Mark Pittaway

in The Oxford Handbook of Fascism

Published in print October 2010 | ISBN: 9780199594788
Published online September 2012 | | DOI:

Series: Oxford Handbooks in History



Historical interpretation of Hungarian fascism has been shaped by the political divisions that followed its fall in 1945. Almost from the moment of the war's end, Hungary's left-wing political parties used their anti-fascist credentials to legitimize their political project for Hungary's future. From the end of the Second World War, through most of the socialist era, ‘Horthy fascism’ was described as the pursuit of territorial revision, and institutionalized anti-Semitism was held responsible for the tragedies of Hungary's painful entanglement in the Second World War and the murder of the majority of the country's Jewish population. The roots of both Hungarian fascism and the dominant neo-conservative ideology of the inter-war years lay in a polarization of politics that began in the 1890s, when conservative intellectuals responded to the growing mobilization of the left in the country's industrial centres and a greater assertiveness from non-Magyar speakers, who composed half of pre-war Hungary's population.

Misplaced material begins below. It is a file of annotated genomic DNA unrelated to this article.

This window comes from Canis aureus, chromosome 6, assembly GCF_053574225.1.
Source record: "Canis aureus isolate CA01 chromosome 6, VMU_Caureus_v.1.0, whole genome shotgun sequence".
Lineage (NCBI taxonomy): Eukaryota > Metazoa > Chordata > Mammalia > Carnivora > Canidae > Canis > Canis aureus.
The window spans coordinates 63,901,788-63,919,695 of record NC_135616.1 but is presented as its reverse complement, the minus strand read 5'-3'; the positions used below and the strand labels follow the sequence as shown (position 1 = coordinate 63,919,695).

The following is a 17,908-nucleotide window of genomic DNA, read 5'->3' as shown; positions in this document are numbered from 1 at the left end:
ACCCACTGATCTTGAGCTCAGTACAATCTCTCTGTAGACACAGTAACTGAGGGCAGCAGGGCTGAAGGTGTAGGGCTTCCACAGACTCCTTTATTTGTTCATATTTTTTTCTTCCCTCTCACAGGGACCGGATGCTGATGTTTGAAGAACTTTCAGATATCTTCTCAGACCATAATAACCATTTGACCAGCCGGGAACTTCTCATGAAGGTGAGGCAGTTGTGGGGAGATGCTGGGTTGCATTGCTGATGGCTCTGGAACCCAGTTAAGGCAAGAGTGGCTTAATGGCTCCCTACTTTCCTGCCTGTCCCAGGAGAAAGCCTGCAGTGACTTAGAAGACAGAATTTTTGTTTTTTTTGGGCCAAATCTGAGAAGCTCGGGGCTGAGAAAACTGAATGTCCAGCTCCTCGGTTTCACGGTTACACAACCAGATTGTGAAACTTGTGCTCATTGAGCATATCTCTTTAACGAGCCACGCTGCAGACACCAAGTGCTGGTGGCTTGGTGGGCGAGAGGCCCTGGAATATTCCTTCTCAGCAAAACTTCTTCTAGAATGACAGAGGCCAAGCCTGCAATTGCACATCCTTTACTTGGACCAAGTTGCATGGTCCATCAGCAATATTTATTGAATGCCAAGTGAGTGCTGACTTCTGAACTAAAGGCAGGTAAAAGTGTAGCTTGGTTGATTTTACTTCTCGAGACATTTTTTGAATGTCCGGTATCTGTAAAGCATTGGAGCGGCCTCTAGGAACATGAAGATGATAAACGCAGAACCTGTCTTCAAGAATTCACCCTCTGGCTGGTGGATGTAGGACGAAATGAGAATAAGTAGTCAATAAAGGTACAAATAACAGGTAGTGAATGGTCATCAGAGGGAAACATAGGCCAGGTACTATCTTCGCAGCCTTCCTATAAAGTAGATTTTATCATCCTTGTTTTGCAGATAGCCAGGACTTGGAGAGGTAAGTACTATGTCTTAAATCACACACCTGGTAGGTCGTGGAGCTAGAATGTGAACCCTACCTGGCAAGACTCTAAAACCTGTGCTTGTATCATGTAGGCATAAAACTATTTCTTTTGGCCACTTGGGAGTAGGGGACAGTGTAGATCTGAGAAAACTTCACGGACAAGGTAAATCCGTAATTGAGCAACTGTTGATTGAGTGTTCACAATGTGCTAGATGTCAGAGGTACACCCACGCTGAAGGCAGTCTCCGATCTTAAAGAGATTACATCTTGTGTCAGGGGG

Keywords: Hungarian fascism; Second World War; anti-Semitism; Horthy fascism

Article.  8402 words. 

Subjects: History ; European History

Full text: subscription required

How to subscribeRecommend to my Librarian

Buy this work at Oxford University Press »